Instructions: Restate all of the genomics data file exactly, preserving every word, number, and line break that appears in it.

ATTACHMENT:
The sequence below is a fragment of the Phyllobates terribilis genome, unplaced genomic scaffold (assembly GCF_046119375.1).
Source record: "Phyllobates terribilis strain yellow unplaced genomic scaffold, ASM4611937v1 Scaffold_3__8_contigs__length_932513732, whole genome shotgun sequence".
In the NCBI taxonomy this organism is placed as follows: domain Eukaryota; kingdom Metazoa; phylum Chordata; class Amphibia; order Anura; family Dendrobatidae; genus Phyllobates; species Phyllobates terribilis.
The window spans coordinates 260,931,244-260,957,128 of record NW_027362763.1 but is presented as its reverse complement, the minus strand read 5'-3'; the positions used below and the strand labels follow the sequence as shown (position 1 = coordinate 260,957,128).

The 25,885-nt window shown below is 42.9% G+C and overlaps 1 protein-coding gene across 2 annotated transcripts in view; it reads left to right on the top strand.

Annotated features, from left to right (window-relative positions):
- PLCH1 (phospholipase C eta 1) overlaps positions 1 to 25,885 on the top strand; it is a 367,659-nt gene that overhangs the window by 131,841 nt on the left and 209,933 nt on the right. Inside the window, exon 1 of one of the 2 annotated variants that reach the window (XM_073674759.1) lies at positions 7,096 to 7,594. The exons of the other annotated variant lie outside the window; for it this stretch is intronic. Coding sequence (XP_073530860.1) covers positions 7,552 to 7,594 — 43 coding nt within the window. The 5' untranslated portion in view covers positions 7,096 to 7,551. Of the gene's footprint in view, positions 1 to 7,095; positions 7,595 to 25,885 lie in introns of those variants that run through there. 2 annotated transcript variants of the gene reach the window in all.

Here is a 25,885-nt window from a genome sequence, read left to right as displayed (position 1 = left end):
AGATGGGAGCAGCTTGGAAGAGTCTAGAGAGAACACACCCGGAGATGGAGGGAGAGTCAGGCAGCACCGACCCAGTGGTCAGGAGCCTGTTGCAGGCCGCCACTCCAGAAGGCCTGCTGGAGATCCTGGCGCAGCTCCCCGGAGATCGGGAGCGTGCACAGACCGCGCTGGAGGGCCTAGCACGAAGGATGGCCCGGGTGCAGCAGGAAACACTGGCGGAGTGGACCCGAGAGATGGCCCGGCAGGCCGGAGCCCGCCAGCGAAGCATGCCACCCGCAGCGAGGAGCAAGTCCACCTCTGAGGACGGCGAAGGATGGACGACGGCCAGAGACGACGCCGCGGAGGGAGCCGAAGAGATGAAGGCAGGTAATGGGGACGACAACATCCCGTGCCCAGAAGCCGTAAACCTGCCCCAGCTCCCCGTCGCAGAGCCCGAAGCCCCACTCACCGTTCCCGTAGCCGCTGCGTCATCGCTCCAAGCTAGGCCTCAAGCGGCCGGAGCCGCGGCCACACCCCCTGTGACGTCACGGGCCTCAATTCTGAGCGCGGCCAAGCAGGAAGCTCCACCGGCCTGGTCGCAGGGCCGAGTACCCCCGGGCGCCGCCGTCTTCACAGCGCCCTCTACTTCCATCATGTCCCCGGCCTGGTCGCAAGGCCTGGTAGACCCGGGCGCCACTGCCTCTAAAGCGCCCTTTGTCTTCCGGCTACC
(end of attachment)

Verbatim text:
The sequence below is a fragment of the Phyllobates terribilis genome, unplaced genomic scaffold (assembly GCF_046119375.1).
Source record: "Phyllobates terribilis strain yellow unplaced genomic scaffold, ASM4611937v1 Scaffold_3__8_contigs__length_932513732, whole genome shotgun sequence".
In the NCBI taxonomy this organism is placed as follows: domain Eukaryota; kingdom Metazoa; phylum Chordata; class Amphibia; order Anura; family Dendrobatidae; genus Phyllobates; species Phyllobates terribilis.
The window spans coordinates 260,931,244-260,957,128 of record NW_027362763.1 but is presented as its reverse complement, the minus strand read 5'-3'; the positions used below and the strand labels follow the sequence as shown (position 1 = coordinate 260,957,128).

The 25,885-nt window shown below is 42.9% G+C and overlaps 1 protein-coding gene across 2 annotated transcripts in view; it reads left to right on the top strand.

Annotated features, from left to right (window-relative positions):
- PLCH1 (phospholipase C eta 1) overlaps positions 1 to 25,885 on the top strand; it is a 367,659-nt gene that overhangs the window by 131,841 nt on the left and 209,933 nt on the right. Inside the window, exon 1 of one of the 2 annotated variants that reach the window (XM_073674759.1) lies at positions 7,096 to 7,594. The exons of the other annotated variant lie outside the window; for it this stretch is intronic. Coding sequence (XP_073530860.1) covers positions 7,552 to 7,594 — 43 coding nt within the window. The 5' untranslated portion in view covers positions 7,096 to 7,551. Of the gene's footprint in view, positions 1 to 7,095; positions 7,595 to 25,885 lie in introns of those variants that run through there. 2 annotated transcript variants of the gene reach the window in all.

Here is a 25,885-nt window from a genome sequence, read left to right as displayed (position 1 = left end):
AGATGGGAGCAGCTTGGAAGAGTCTAGAGAGAACACACCCGGAGATGGAGGGAGAGTCAGGCAGCACCGACCCAGTGGTCAGGAGCCTGTTGCAGGCCGCCACTCCAGAAGGCCTGCTGGAGATCCTGGCGCAGCTCCCCGGAGATCGGGAGCGTGCACAGACCGCGCTGGAGGGCCTAGCACGAAGGATGGCCCGGGTGCAGCAGGAAACACTGGCGGAGTGGACCCGAGAGATGGCCCGGCAGGCCGGAGCCCGCCAGCGAAGCATGCCACCCGCAGCGAGGAGCAAGTCCACCTCTGAGGACGGCGAAGGATGGACGACGGCCAGAGACGACGCCGCGGAGGGAGCCGAAGAGATGAAGGCAGGTAATGGGGACGACAACATCCCGTGCCCAGAAGCCGTAAACCTGCCCCAGCTCCCCGTCGCAGAGCCCGAAGCCCCACTCACCGTTCCCGTAGCCGCTGCGTCATCGCTCCAAGCTAGGCCTCAAGCGGCCGGAGCCGCGGCCACACCCCCTGTGACGTCACGGGCCTCAATTCTGAGCGCGGCCAAGCAGGAAGCTCCACCGGCCTGGTCGCAGGGCCGAGTACCCCCGGGCGCCGCCGTCTTCACAGCGCCCTCTACTTCCATCATGTCCCCGGCCTGGTCGCAAGGCCTGGTAGACCCGGGCGCCACTGCCTCTAAAGCGCCCTTTGTCTTCCGGCTACC